Start of Gokomachi Kantoya

We Gokomachi KANTOYA are a long-established miso manufacturer. We have been engaged in miso production in the south of the old Imperial Palace, the center of Kyoto city since 1847 when our founder Chube Kantoya started the business.

Miso Made with Tile and Care

The miso we produce has a taste which can be only created with craftsmen’s great deal of care and effort. We only use groundwater from 60 meters underground of Hiei mountain system. We also choose the production method that involves a lot of handmade processes.

You will find in your Japanese grocery store Nishikidôri the following products:

 

How is miso made?

  • First of all, you have to make your own kôji by steaming the rice after having washed and soaked it. The rice is then spread in a fermentation chamber for 2 to 3 days.
  • While the kôji is being made, the bean sprouts are washed, soaked and cooked.
  • The finished kôji is then salted and mixed with the cooked soybeans. The mixture will be crushed coarsely.
  • The mixture is then cooked for about 8 hours at 55°C.
  • The mixture is then traditionally ground with a stone grinder and cooled.
  • Sugar cane alcohol is then added to slow down the fermentation.
  • The fermentation will then take place in a closed container either at room temperature or in a cold room depending on the season, and this for 1 to 2 months.

Discover in pictures the secrets of the making of the imperial" miso of Kyoto by the Kantoya house (in French).

 

What are the benefits of miso?

Miso is rich in proteins, essential amino acids, vitamins, lactobacilli and food enzymes, magnesium, and potassium. Kantoya's miso, of impeccable quality, is not very salty, much less than most misos on the market.

Japanese researchers have highlighted the antioxidant and anti-tumor properties of miso, their ability to prevent osteoporosis and lower cholesterol levels, reduce fatigue, facilitate digestion, improve and purify intestinal transit, and prevent hypertension...

 

Where to get miso?

Your Japanese grocery store Nishikidôri offers you a complete range of all varieties of Japanese Miso of an unequaled quality:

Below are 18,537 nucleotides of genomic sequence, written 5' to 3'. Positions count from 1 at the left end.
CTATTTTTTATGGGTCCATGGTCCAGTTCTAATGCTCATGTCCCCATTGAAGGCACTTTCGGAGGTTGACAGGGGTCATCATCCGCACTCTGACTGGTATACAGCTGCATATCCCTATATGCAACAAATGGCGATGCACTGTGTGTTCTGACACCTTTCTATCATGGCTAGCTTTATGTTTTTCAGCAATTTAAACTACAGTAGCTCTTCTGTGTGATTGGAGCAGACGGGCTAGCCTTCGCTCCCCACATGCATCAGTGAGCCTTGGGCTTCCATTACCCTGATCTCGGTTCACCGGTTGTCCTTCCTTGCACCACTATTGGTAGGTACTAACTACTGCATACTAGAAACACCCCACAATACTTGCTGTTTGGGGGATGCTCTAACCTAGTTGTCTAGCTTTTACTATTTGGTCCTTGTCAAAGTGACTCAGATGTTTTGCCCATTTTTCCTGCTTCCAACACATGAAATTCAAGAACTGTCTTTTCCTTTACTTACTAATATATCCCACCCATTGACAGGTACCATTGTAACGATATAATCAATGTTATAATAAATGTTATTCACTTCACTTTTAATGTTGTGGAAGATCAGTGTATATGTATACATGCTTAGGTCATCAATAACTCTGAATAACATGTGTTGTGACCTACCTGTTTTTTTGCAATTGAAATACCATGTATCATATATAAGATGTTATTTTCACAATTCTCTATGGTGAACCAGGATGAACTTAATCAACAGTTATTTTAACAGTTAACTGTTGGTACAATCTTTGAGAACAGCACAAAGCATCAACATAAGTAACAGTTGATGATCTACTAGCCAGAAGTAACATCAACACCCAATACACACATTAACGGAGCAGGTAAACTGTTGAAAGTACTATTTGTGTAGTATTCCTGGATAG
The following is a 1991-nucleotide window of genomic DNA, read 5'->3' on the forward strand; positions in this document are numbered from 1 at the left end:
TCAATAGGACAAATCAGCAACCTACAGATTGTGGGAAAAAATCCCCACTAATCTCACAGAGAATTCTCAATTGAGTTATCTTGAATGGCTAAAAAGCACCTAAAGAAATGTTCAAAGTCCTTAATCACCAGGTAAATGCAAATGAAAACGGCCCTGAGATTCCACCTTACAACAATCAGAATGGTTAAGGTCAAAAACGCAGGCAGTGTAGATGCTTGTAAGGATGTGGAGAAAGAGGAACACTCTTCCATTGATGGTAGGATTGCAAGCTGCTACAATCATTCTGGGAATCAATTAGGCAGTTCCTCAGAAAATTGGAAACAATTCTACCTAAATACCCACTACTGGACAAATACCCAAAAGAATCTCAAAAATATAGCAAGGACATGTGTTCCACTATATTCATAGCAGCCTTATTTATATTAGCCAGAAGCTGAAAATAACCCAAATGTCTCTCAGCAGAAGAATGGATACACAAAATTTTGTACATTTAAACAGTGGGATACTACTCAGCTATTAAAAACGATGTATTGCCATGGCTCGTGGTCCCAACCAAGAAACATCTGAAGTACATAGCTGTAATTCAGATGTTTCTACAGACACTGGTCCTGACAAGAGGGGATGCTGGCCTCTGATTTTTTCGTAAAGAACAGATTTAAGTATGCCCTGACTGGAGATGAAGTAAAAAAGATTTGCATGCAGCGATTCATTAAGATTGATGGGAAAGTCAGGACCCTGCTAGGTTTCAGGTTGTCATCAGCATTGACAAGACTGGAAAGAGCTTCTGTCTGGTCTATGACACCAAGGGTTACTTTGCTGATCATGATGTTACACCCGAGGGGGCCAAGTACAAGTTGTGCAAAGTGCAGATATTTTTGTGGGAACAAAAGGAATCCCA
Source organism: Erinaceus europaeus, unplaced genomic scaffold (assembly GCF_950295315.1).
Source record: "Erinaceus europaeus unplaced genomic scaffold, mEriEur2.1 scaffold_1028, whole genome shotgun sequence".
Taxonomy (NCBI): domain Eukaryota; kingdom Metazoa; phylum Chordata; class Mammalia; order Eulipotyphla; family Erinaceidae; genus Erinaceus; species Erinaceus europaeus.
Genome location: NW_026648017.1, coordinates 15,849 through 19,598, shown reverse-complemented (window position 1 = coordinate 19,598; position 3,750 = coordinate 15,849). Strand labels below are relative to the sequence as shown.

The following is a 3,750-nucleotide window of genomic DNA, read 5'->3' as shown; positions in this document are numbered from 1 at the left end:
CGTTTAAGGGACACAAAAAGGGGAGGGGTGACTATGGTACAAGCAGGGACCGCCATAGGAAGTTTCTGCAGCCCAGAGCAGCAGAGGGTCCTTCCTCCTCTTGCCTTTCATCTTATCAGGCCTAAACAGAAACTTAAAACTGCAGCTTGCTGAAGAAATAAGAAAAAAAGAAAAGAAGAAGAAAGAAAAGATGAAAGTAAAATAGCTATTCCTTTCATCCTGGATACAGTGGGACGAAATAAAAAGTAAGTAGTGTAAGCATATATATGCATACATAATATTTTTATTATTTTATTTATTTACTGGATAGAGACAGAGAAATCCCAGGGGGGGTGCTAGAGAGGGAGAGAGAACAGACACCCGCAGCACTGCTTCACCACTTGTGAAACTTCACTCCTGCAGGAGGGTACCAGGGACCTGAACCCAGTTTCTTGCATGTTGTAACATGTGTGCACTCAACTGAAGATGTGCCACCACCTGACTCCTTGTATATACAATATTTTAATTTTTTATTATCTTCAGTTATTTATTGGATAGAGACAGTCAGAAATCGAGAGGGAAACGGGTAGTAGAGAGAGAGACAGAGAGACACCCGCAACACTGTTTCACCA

What is the taste of miso?

The taste of Miso, a traditional Japanese condiment, is different according to its variety, find the details of each type of Miso in the articles on the website of your Japanese grocery store nishikidori.com

The taste of Miso is undoubtedly synonymous with Umami

 

How to use Miso?

In cooking, Japanese people marinate meat and fish in miso. The meat is more tender and juicier, delicately spiced, and rich in flavors.

It can easily be used to flavor and salt your dishes or broths.

Miso is tasty in a sauce or a vinaigrette, amazing in pastry as a filling for macaroons or in a custard.

And of course, diluted in a Miso soup.

What type of miso to choose?

The choice of Miso depends on its use and the flavors you are looking for, find the details of the perfect matches for each type of Miso in the article sheets on the website of your Japanese grocery store nishikidori.com

To marinate a fish, choose Kantoya's Special Miso marinade

For a delicious Miso soup choose Kantoya Sweet White Miso

For a preparation of dengaku choose Yuzu flavored white miso paste

For your ganaches and macaroons choose Vanilla flavored white miso paste

 

What is the best miso?

One of the best Japanese Miso is without any doubt the Miso of Kantoya House elaborated with care and patience for decades.

 

What is in miso?

Miso is made from kôji (rice) and soybeans. Sugar cane alcohol is also used to slow down the fermentation during the preparation of the paste.

You will also find other ingredients such as Yuzu when it is a miso with yuzu for example.

 

What is miso paste?

Miso’s paste or more commonly called Miso, is the paste obtained by assembling kôji and soybeans according to processes and techniques specific to each manufacturing company. You will find different colors of miso paste, the white miso which has a color close to yellow, the country miso (or pale miso) which has a light brown color, and the red miso which has a dark brown color with red tones.

 

What are the benefits of miso soup?

Light, tasty, and easy to digest, Miso soup is a concentrate of all the benefits of Miso.

Miso is rich in proteins, essential amino acids, vitamins, lactobacillus and food enzymes, magnesium, and potassium. Kantoya's miso, of impeccable quality, is not very salty, much less than most misos on the market.

Japanese researchers have highlighted the antioxidant and anti-tumor properties of miso, their ability to prevent osteoporosis and lower cholesterol levels, reduce fatigue, facilitate digestion, improve and purify intestinal transit, and prevent hypertension...